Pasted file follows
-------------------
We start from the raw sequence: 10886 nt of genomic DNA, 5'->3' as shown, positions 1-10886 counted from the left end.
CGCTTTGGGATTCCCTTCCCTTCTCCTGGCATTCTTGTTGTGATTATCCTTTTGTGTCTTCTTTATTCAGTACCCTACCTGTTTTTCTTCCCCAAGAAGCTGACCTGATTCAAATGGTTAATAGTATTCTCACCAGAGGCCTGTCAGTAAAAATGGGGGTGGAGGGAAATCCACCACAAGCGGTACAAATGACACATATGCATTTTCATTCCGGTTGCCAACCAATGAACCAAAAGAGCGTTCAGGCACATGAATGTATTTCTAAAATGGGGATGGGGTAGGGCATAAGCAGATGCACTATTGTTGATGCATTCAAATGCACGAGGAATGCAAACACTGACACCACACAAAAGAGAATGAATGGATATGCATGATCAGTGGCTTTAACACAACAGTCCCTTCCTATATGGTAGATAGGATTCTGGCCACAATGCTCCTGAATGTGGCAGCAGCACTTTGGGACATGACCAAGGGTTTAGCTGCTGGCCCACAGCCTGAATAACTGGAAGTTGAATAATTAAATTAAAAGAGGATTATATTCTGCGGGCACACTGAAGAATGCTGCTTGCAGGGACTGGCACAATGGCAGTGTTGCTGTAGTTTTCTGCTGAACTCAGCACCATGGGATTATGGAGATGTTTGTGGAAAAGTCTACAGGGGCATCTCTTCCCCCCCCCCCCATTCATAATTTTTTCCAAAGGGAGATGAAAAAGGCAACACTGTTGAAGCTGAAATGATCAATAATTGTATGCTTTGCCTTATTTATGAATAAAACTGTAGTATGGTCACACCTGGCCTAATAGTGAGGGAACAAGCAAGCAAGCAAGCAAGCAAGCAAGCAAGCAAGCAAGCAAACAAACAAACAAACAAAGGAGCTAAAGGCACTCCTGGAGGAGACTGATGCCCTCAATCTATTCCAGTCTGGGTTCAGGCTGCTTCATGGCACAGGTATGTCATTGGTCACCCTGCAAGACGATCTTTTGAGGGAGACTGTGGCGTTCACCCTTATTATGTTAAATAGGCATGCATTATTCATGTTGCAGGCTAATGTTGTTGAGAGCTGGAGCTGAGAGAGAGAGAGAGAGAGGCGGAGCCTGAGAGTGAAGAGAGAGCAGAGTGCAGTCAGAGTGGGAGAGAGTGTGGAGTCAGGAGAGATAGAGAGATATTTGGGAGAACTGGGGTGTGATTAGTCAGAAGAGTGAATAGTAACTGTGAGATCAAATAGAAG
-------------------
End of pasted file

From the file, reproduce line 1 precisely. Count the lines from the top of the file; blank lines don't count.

We start from the raw sequence: 10886 nt of genomic DNA, 5'->3' as shown, positions 1-10886 counted from the left end.